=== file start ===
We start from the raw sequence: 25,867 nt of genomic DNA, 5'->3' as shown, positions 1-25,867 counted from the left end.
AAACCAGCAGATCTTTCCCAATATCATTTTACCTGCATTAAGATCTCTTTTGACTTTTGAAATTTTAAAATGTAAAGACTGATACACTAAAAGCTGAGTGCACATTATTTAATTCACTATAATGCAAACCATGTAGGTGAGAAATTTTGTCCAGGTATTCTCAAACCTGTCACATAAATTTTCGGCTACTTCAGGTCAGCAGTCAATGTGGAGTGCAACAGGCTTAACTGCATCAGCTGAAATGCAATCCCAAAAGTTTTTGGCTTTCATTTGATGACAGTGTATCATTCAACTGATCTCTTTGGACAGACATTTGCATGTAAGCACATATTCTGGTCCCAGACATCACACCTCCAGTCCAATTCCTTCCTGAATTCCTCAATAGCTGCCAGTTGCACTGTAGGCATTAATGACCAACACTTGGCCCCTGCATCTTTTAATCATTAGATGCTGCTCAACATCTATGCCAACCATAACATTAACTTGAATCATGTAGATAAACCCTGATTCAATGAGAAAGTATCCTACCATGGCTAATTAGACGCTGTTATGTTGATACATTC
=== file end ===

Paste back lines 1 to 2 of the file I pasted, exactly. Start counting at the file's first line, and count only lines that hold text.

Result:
We start from the raw sequence: 25,867 nt of genomic DNA, 5'->3' as shown, positions 1-25,867 counted from the left end.
AAACCAGCAGATCTTTCCCAATATCATTTTACCTGCATTAAGATCTCTTTTGACTTTTGAAATTTTAAAATGTAAAGACTGATACACTAAAAGCTGAGTGCACATTATTTAATTCACTATAATGCAAACCATGTAGGTGAGAAATTTTGTCCAGGTATTCTCAAACCTGTCACATAAATTTTCGGCTACTTCAGGTCAGCAGTCAATGTGGAGTGCAACAGGCTTAACTGCATCAGCTGAAATGCAATCCCAAAAGTTTTTGGCTTTCATTTGATGACAGTGTATCATTCAACTGATCTCTTTGGACAGACATTTGCATGTAAGCACATATTCTGGTCCCAGACATCACACCTCCAGTCCAATTCCTTCCTGAATTCCTCAATAGCTGCCAGTTGCACTGTAGGCATTAATGACCAACACTTGGCCCCTGCATCTTTTAATCATTAGATGCTGCTCAACATCTATGCCAACCATAACATTAACTTGAATCATGTAGATAAACCCTGATTCAATGAGAAAGTATCCTACCATGGCTAATTAGACGCTGTTATGTTGATACATTC